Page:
The DC Universe has seemingly never been in a more healthy spot than it is right now. The Dawn of DC initiative has ensured that DC has focused on several corners of the DCU, making sure that everyone has nearly equal focus. However, just because many heroes are getting a focus, doesn’t mean all of them are.
There are plenty of amazing heroes in the DC Universe that have been forgotten about since the start of the Infinite Frontier era of comics. Some of them have held their own ongoing titles in the past, while others have at least been powerful, supporting characters. All of them have strong fanbases, and deserve more of DC’s attention than what they receive now.
Amethyst was a lead character of her own fantasy series in the ’80s. She started out as Amy Winston, a girl from Earth who discovered she was a princess on her 13th birthday. Traveling to Gemworld, Amy fought to free her home world from the villains who stole it from her family.
After the ’80s, Amethyst only made random guest appearances until the New 52. She represents a unique side of the DC Universe — one that isn’t constantly obsessed with the same superheroes from Earth. Though she has a connection to Young Justice now, as a magical hero, Amethyst can work with regular superheroes and within the mage corner of the DC Universe as well.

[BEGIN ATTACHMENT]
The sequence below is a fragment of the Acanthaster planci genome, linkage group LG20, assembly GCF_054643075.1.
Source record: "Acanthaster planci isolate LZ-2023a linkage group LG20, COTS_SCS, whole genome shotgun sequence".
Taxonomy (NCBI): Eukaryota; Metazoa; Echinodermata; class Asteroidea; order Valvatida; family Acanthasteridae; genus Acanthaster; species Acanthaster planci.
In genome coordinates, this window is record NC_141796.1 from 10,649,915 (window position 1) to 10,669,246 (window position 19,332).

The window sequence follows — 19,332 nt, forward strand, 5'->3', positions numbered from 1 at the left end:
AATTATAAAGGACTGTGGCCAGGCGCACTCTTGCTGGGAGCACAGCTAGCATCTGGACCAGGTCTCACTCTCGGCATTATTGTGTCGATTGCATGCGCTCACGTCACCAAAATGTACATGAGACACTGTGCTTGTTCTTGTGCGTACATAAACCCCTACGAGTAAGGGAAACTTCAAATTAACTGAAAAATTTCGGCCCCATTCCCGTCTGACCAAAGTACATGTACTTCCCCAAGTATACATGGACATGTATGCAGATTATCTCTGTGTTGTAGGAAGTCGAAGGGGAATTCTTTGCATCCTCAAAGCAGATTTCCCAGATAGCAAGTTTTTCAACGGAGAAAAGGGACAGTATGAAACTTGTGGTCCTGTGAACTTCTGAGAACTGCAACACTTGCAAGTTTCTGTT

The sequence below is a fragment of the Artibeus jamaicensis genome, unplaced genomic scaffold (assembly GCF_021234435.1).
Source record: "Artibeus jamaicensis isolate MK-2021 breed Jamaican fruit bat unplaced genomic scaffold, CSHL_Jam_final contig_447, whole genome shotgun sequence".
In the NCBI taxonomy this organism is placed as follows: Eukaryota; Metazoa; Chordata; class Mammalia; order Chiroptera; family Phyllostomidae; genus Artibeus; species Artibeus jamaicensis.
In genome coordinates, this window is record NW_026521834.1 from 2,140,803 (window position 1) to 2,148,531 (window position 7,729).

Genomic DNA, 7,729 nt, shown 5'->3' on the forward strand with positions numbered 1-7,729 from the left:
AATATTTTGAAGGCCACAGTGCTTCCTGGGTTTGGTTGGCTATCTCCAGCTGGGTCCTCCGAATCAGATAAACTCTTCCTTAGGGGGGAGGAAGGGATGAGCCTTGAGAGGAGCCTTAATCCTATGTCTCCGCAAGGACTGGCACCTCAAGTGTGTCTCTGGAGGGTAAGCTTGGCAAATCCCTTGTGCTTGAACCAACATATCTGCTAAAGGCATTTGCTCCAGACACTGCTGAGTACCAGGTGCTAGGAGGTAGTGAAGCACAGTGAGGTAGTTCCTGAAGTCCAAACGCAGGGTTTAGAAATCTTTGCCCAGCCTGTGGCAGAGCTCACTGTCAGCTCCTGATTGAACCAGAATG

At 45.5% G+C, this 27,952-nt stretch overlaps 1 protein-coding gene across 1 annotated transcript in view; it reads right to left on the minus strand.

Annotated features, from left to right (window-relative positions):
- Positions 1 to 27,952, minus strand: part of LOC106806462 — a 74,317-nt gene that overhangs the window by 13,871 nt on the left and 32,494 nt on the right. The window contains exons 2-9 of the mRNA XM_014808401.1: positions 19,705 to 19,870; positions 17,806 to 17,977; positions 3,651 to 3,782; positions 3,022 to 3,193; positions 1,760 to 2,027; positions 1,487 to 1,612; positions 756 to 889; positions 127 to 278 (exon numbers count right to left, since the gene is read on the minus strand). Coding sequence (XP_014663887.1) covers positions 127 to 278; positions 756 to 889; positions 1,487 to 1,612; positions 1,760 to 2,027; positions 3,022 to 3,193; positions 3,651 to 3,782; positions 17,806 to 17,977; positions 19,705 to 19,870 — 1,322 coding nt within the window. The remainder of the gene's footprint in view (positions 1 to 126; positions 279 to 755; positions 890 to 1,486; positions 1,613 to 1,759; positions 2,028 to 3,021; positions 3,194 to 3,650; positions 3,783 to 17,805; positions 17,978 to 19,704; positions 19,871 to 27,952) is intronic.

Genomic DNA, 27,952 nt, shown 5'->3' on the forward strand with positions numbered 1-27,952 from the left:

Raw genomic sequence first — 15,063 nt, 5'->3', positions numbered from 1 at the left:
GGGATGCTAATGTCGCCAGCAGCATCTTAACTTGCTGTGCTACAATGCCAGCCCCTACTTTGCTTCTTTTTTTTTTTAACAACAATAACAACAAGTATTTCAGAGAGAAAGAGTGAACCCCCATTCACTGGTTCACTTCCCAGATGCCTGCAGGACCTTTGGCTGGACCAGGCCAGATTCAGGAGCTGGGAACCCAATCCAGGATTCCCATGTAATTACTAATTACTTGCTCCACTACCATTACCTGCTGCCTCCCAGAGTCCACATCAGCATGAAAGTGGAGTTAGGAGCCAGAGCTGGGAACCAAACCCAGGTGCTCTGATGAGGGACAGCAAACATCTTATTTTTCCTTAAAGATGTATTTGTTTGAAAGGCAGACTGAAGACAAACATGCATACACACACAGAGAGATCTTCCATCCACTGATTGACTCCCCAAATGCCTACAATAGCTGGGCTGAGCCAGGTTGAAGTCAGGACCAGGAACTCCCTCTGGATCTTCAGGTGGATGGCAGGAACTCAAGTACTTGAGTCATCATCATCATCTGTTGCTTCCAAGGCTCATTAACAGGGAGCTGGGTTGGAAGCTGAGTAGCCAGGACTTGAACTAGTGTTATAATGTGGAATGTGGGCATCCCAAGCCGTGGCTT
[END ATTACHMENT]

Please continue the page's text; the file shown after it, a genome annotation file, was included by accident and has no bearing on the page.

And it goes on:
One of the oldest characters within the DC Universe, Hawkman has been around since dating back to the Golden Age and the Justice Society of America. The character has been a major part of the DC Universe across the decades, as a member of teams and a solo hero. While his last comic was one of DC’s best solo comics, it feels like he has been de-prioritized as of late.
Hawkman doesn’t spend nearly as much time with the Justice League or the Justice Society, and he hasn’t had his own ongoing in several years now. The focus has been on Hawkgirl, likely because fans of the Justice League cartoons are more familiar with her than Hawkman. However, there’s no reason Hawkman shouldn’t also find his own purpose in the hero community.
While Manhunter was never a mega popular character, she did represent a different side of DC Comics. She was a gritty street-level hero, but she didn’t get wrapped up in the Bat-Family like nearly every other street-level character.